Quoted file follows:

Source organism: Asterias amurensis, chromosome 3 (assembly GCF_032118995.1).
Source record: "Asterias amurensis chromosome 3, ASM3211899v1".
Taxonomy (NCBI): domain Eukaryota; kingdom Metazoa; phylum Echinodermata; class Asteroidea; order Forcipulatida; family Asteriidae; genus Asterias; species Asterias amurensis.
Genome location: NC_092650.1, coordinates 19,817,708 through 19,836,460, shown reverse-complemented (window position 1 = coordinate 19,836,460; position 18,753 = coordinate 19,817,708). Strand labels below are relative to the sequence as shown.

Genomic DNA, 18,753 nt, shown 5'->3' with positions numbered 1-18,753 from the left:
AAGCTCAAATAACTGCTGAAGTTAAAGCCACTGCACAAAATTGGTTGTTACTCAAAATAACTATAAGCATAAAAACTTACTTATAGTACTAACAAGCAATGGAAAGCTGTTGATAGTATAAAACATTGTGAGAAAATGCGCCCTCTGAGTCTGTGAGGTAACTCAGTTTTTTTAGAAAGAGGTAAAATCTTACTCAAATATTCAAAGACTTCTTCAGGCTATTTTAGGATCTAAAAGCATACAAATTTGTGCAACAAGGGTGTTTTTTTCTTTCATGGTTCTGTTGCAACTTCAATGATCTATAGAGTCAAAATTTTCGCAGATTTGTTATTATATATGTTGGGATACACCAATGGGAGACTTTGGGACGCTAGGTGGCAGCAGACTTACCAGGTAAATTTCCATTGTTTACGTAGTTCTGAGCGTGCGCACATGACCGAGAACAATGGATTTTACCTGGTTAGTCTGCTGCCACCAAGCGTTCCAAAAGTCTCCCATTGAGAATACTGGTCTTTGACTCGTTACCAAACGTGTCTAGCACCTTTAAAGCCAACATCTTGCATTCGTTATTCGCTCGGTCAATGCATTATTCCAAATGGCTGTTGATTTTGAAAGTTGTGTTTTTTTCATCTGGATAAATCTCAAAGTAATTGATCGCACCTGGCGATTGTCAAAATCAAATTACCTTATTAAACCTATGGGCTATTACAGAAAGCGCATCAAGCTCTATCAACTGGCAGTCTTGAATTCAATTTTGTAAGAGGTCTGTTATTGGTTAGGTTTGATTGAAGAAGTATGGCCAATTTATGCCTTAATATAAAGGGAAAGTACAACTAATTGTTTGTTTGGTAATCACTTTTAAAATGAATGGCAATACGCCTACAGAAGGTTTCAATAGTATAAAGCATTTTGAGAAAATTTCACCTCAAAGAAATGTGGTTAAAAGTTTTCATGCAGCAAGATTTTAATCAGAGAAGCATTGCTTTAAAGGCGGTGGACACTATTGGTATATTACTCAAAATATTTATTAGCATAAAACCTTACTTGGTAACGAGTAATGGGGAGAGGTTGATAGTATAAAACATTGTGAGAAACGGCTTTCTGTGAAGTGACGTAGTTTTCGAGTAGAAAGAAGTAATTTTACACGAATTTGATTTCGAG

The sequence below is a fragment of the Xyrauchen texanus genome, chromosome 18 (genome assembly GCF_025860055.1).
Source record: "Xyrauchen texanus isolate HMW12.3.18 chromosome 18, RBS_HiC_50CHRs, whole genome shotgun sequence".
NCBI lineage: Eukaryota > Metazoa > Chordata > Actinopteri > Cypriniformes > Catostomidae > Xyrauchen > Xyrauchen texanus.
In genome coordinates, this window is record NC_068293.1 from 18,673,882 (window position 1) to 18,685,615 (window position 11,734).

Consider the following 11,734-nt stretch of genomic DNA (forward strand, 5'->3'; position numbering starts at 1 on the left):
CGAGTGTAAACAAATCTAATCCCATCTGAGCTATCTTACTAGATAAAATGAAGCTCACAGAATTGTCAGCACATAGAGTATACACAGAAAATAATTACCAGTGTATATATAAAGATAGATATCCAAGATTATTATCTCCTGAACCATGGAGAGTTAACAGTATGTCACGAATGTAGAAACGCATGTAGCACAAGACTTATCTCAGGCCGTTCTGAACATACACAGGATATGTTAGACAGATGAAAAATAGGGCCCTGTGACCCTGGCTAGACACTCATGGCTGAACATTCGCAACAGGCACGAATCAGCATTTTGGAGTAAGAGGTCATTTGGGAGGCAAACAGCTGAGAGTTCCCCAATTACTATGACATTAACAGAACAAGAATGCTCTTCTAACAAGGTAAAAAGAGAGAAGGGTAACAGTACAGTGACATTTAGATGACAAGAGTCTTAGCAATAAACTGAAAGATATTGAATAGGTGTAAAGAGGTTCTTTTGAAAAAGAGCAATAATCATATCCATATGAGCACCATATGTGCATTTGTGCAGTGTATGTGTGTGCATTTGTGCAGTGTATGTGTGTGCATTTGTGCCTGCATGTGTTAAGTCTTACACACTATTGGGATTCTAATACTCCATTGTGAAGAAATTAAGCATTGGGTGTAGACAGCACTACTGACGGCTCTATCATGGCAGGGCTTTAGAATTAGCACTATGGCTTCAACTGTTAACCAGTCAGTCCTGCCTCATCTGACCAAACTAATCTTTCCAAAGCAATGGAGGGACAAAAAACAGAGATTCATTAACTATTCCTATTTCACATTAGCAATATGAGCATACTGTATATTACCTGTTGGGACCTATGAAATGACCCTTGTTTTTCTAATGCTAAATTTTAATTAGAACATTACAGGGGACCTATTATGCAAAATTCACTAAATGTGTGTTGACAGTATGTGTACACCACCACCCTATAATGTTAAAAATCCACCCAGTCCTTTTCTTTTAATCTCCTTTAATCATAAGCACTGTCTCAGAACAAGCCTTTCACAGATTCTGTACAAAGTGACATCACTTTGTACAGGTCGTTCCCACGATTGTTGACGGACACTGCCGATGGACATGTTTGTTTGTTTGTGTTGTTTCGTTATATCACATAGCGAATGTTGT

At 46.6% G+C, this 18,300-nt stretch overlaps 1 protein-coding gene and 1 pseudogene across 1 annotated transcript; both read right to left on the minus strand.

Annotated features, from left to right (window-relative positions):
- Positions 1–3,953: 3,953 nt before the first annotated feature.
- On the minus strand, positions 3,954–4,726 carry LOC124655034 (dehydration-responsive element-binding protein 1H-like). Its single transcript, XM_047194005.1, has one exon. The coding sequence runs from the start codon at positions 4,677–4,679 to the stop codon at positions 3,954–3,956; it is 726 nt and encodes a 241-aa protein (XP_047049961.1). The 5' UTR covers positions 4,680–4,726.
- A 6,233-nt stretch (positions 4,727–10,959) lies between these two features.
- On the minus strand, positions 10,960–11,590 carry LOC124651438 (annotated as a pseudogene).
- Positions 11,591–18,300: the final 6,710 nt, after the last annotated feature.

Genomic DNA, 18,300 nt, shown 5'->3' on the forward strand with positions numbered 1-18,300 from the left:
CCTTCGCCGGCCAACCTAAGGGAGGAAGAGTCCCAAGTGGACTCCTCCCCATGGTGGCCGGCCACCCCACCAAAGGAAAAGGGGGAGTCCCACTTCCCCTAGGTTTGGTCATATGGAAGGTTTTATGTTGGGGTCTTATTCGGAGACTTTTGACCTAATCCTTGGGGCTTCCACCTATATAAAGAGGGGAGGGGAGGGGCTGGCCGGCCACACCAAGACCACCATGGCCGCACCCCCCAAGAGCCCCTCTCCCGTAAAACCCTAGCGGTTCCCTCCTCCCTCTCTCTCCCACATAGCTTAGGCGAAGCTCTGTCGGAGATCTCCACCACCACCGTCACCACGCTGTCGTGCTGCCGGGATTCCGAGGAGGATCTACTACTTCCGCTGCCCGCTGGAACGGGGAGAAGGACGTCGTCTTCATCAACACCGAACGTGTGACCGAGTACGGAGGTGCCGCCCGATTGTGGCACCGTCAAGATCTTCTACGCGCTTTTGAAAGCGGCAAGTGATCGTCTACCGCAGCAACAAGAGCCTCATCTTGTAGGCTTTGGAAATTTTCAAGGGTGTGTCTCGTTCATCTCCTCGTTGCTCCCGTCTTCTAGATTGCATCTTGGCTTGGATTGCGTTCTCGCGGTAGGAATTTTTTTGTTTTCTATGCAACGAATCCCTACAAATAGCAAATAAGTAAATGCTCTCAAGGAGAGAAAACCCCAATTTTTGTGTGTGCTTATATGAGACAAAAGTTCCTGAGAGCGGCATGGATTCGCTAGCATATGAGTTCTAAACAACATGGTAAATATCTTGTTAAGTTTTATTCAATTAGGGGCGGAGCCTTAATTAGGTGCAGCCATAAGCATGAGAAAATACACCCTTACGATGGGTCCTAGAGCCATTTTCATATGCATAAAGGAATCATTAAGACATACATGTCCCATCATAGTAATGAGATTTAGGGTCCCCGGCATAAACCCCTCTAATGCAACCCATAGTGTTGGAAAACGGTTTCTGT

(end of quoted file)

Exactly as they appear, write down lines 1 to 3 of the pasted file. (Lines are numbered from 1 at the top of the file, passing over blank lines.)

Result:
Source organism: Asterias amurensis, chromosome 3 (assembly GCF_032118995.1).
Source record: "Asterias amurensis chromosome 3, ASM3211899v1".
Taxonomy (NCBI): domain Eukaryota; kingdom Metazoa; phylum Echinodermata; class Asteroidea; order Forcipulatida; family Asteriidae; genus Asterias; species Asterias amurensis.